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Thursday, July 17, 2003

Guess Who’s Not Coming to Dinner

by Fawaz Turki, disinherited@yahoo.com
The White House decided last week to provide the Palestinian Authority with $20 million for “social service projects.” With that chump change the administration hopes to “counter Hamas” and “bolster the standing” of the new Palestinian prime minister — about whom more later.

And where, pray tell, is Yasser Arafat, the PLO chairman? Like a dinner guest who abruptly left before dessert, the man is missed.

To those Palestinians of my generation who grew up knowing no other leader, Arafat’s persona — his visage, his name, his style — evokes intimate memories, much as would private jokes and old photo albums shared among activists who had lived a common cause.

He had been with us for close to four decades as we went about acquiring a past of our own, anchored in national struggle.

Today, this individual, driven all his life by a peripatetic bent, is confined to his compound in Ramallah, prevented from traveling anywhere in his homeland, let alone abroad, and rendered not just “irrelevant” but mute. And once this was a revolutionary leader who had considered himself a man of history, a man who had been around the block a few times and knew how to fight on with a few arrows still in his back.

On those occasions these days when you see him on a television screen, you see an elderly fellow unsteady of gait, with grizzled features and a strangely sad face, as if it were a craggy map of Palestine.

Happy now, George?

Well, we’re not.

We resent the idea that an American president, colluding with our foreign occupiers, would come to our crushed part of the world, throw stink bombs at our leaders and then depose them in favor of ones he prefers. Lest we forget, this is the year 2003, not 1903, when colonial overlords could pick and choose indigenous rulers responsive to their geopolitical whims.

To be sure, I’m not here holding a brief for Yasser Arafat, a simple man who had not read half a dozen decent books in his life nor grown with his job, and who, as a national leader, had chalked up a dismal record over the years, leading his people from one diplomatic disaster to another, one military defeat to another, and one act of social grief to another, without it once occurring to him to fold his tent and head into the sunset, leaving new blood to lead.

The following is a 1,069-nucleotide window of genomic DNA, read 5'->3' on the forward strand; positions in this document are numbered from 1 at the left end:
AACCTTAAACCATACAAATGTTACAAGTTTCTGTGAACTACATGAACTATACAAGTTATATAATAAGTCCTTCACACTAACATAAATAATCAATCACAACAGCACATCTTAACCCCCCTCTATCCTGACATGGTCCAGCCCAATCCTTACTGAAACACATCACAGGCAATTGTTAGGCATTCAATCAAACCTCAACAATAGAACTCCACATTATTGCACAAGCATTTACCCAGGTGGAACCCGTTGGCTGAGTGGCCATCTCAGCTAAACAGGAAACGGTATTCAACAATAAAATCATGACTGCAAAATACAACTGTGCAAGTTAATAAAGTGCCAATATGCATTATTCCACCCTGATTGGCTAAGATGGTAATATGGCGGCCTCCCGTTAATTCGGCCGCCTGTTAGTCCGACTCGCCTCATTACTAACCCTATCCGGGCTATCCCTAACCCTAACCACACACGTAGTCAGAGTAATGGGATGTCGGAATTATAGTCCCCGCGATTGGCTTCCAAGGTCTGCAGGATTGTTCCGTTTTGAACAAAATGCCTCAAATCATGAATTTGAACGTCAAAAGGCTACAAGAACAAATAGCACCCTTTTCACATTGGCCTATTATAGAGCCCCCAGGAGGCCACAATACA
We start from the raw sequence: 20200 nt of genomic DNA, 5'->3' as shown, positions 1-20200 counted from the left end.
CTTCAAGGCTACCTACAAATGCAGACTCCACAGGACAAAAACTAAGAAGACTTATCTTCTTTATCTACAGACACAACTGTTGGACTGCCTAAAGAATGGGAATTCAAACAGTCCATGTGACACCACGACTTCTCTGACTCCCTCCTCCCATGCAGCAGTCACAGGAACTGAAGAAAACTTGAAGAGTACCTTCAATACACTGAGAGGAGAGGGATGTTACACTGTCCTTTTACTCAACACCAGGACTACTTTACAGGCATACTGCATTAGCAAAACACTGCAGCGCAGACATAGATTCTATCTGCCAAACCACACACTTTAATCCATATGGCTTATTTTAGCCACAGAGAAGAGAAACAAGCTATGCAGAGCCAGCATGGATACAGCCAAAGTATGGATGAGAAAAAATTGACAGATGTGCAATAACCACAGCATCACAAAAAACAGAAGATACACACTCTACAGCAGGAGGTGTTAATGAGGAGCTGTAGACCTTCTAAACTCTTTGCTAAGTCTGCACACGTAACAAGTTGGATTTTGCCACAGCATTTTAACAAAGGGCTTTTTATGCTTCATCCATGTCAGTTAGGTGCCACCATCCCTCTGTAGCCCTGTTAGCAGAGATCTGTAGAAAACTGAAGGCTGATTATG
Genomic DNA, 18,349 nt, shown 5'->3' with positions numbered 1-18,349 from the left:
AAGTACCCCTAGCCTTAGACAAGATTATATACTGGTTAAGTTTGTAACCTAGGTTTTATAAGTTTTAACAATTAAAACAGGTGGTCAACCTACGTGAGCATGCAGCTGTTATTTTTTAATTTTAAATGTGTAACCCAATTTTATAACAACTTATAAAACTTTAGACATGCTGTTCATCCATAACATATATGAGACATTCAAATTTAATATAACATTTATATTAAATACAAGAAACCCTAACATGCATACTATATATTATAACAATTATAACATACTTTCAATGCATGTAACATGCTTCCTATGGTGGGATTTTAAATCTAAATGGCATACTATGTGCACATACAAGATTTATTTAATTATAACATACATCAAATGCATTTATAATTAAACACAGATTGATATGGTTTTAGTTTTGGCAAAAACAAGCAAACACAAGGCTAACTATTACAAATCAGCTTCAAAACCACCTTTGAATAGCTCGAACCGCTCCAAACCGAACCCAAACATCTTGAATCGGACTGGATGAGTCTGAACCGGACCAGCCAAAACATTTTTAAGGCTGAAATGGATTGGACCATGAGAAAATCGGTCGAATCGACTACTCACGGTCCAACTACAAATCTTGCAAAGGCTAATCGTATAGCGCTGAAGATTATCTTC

The long and short of it is that Arafat’s style of leadership, part Caesarian, part avuncular, part off-the-cuff, and part vaudevillian, was never really up to the challenges that his movement faced, first in exile then in the occupied territories, where, beginning in 1994, his functionaries proceeded to live high on the hog, in parvenu ostentation, in the midst of unspeakable poverty, creating an era of reverse Robin Hood, where brazen graft, nepotism and theft of public funds became the norm.

All that is true, but who the heck is George Bush to choose our leaders for us?

The new Palestinian prime minister is an honorable man, with an understated, dignified modus operandi that is in marked contrast to the inertia, ineptitude and hackneyed political habits of the old guard. Moreover, the news that he is a “voracious reader” has endeared him among his compatriots who care about such things.

Thus, at first blush, he may seem hard to dislike, but alas, given who sponsored his appointment, Palestinians will be up to the challenge.

People choose their own leaders — no two ways about it — and for Washington to thrust them on us strikes the deconstructionist imagination of an old geezer activist like myself as predatory colonial politics.

That’s the last thing Palestinians need nowadays — yet another indignity heaped on them.

As far as Yasser Arafat is concerned, well, I personally regard his abrupt departure from the dinner table as appropriate, since he had worn out his welcome somewhere into the soup course.

As the host, however, I alone determine the propriety of my guests’ behavior. Not some pugnacious Texan.

- ArabNews.com Opinion 17 July 2003